“But why can’t you take us there?”
I have mentioned the wild taxi rides but have not yet addressed just how difficult it is to get a taxi in the first place. After our trip to the DMZ we were told “just stand here a taxi will come along” after waiting and waiting and waiting some more MJ, our taxi maven, decided to take matters into her own hands and went to the security booth at the USO and asked that they call us a taxi. The next day we didn’t do much better … after leaving the Myeongdong shopping district we asked a policeman if there was a certain place to pick up a taxi as the cars seemed to be whizzing by at breakneck speed. He said “stand here and I’ll flag one down for you.” As we waited, we watched fashionista after fashionista dash down the road about 15 feet ahead to grab the next available taxi. We thanked the policeman and decided to join in the “I’m better than you at getting a taxi” game. Later that night after the Nanta show we tried for an HOUR to get a taxi with no luck, finally gave up and tried to take the subway system back to our hotel. We almost pulled it off, but ended up getting off at the wrong station and in the end still had to get a taxi – MJ out there taking control of “Mission Taxi.” So here we are, it’s our last evening and we’ve planned to go to Seoul Tower, this time we can find a taxi but no one will take us there. Finally, one signals for us to get in and after we all pile into the cab and our “taxi maven” shows him a map and information he motions to us to get out. This is when my friend Monika says with a tone of frustration in her voice “but why can’t you take us there?” and I start to laugh. “Monika, he can’t speak English and you want him to explain why he’s saying no?” She responds with a “but I just want to understand why he won’t take us there.” I get it. It’s one of the frustrating parts of traveling in another country and you cannot speak the language, sometimes you’re just not going to understand something. This is when you hope that the “random acts of kindness” fairy will swoop down and step in. As we all unload from the cab a young man who had just stepped out of the cab, looked back and saw the confusion taking place and came over to see if he could help. In impeccable English he asked where we were trying to go and then in rapid-fire Korean had an exchange with the driver, next thing we knew we were off on another “wild taxi ride” through the streets of Seoul, destination Seoul Tower.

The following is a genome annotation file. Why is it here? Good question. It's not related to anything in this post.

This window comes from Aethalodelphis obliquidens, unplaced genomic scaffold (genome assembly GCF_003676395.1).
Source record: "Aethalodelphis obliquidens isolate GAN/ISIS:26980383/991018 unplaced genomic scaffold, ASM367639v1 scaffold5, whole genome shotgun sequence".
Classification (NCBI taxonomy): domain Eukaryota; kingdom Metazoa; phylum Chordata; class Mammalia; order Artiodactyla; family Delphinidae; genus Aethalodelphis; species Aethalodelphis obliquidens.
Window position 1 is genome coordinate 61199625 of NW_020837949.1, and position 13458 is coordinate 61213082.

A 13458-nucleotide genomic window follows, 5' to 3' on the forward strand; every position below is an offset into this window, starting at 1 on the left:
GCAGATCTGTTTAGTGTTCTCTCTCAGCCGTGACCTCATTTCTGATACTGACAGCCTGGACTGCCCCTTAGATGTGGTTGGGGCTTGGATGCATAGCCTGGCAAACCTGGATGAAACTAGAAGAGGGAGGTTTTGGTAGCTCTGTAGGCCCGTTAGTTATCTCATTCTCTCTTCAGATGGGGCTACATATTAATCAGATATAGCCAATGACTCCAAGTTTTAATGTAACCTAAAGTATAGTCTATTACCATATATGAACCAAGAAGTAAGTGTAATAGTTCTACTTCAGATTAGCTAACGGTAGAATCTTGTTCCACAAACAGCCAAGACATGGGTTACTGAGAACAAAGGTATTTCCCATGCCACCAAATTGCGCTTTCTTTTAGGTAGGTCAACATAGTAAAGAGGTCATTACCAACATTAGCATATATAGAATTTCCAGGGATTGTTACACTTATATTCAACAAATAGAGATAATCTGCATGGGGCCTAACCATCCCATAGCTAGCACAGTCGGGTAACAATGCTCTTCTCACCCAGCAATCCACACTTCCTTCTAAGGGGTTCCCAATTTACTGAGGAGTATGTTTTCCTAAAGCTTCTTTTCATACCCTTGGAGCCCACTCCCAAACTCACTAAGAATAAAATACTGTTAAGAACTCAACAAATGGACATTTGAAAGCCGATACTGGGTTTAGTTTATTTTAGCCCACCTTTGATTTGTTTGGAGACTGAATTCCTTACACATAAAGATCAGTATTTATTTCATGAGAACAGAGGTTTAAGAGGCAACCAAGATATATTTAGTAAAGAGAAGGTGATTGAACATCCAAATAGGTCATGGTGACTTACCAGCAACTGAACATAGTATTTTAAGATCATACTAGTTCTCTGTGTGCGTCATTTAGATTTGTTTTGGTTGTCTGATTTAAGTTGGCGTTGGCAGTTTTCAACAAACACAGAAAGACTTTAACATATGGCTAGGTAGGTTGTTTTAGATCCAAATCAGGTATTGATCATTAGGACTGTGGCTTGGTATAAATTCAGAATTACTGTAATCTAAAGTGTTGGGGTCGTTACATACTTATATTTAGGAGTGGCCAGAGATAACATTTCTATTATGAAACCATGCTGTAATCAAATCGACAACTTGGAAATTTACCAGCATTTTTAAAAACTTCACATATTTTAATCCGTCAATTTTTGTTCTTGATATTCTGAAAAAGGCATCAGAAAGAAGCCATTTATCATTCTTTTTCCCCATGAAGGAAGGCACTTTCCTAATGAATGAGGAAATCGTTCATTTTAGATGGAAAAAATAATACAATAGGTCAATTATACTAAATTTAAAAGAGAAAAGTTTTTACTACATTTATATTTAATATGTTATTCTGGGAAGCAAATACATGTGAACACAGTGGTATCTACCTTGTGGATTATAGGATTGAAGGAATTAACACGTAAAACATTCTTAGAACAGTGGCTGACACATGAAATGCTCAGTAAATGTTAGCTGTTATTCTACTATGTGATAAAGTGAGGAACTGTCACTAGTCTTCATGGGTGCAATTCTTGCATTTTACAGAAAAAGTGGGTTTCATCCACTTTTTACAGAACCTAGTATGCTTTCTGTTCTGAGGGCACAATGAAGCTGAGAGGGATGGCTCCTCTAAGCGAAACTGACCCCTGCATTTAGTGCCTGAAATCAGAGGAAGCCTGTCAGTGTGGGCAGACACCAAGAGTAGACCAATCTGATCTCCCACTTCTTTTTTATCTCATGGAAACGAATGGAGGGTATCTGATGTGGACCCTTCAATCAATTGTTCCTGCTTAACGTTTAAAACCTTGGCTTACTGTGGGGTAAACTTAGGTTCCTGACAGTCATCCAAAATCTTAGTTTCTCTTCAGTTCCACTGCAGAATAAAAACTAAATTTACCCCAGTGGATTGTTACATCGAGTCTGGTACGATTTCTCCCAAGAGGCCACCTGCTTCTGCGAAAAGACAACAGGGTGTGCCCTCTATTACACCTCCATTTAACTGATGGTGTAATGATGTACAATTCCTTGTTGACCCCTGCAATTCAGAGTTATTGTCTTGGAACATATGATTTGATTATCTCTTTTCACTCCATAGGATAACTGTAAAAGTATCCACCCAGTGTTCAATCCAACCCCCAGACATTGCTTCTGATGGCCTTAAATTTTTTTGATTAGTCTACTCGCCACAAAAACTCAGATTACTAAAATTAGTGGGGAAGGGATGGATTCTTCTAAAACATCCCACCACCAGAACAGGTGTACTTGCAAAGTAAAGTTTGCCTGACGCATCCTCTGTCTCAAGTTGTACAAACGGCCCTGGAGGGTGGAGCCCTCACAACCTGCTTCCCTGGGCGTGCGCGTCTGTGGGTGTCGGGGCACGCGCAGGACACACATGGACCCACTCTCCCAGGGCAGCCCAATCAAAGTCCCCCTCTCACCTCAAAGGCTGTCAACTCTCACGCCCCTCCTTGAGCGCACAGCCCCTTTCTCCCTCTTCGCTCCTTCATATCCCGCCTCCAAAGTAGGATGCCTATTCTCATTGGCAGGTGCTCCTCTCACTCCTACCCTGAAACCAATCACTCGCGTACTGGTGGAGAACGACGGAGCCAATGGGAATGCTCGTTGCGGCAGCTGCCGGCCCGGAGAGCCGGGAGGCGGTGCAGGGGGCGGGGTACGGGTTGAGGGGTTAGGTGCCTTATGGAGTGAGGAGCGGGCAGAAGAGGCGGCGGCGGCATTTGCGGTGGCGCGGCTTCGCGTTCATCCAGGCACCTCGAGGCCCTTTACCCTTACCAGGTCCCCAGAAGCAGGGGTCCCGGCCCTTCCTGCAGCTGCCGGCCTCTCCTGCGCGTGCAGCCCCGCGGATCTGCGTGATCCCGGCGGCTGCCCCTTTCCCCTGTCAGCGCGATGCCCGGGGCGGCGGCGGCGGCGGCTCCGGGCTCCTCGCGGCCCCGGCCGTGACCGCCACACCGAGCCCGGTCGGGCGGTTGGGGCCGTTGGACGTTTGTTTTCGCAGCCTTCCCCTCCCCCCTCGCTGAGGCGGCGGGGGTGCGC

I’m not sure I have a lot to say about this stop … we had wanted to grab a cocktail while we viewed the city but it turns out the restaurant at the top only will let you have dinner and we weren’t too interested in this option. We had hoped to get there right at dusk but didn’t quite make it after the long lines for the cable car and then another line for the ropeway. If it’s a pretty day and you have the time you can climb up the hill to the Seoul Tower but we were on a timeframe and decided to take the easier way out. It is what it is, a tourist trap, but it does afford a nice view of Seoul.
I had so many questions from friends about Korea when I returned. The Japanese and the Koreans have not exactly been the best of friends over the centuries. Mostly my Japanese friends were curious, what were the Koreans like? My American friends also wanted to know if the Koreans were rude – they have that unfortunate reputation. Aside from my encounter with the chargin’ grandma I didn’t find the Koreans rude. In fact, I sort of liked the hustle bustle of Seoul. It was much more like being in D.C. or NYC to me than Tokyo. The architecture was very western, there were trashcans (something you rarely find here in Japan and when you do you feel like you just won the lottery), there was chaos and disorder getting on the subway or waiting for a taxi which is soooo much more like the U.S. than here in Japan. Japan is an orderly nation, I’m sure this is a cultural thing, when you have this many people living in such a small area in order to survive the society needs structure – you pass by a bus stop here and everyone is lined up, a taxi stand – the same thing, the train platform – ditto. In Japan if you bump into someone as your walking down a crowded street or in a jam-packed train you’d say “sumimasen” – common courtesy – but there was none of that in Seoul. So for me, Seoul was more like a taste of the U.S. with a markedly Asian flare. I liked it and I’m hoping to return, next time with my family … shopping will not be on the list but there’s so much more to Seoul than that. Till next time, sayonara.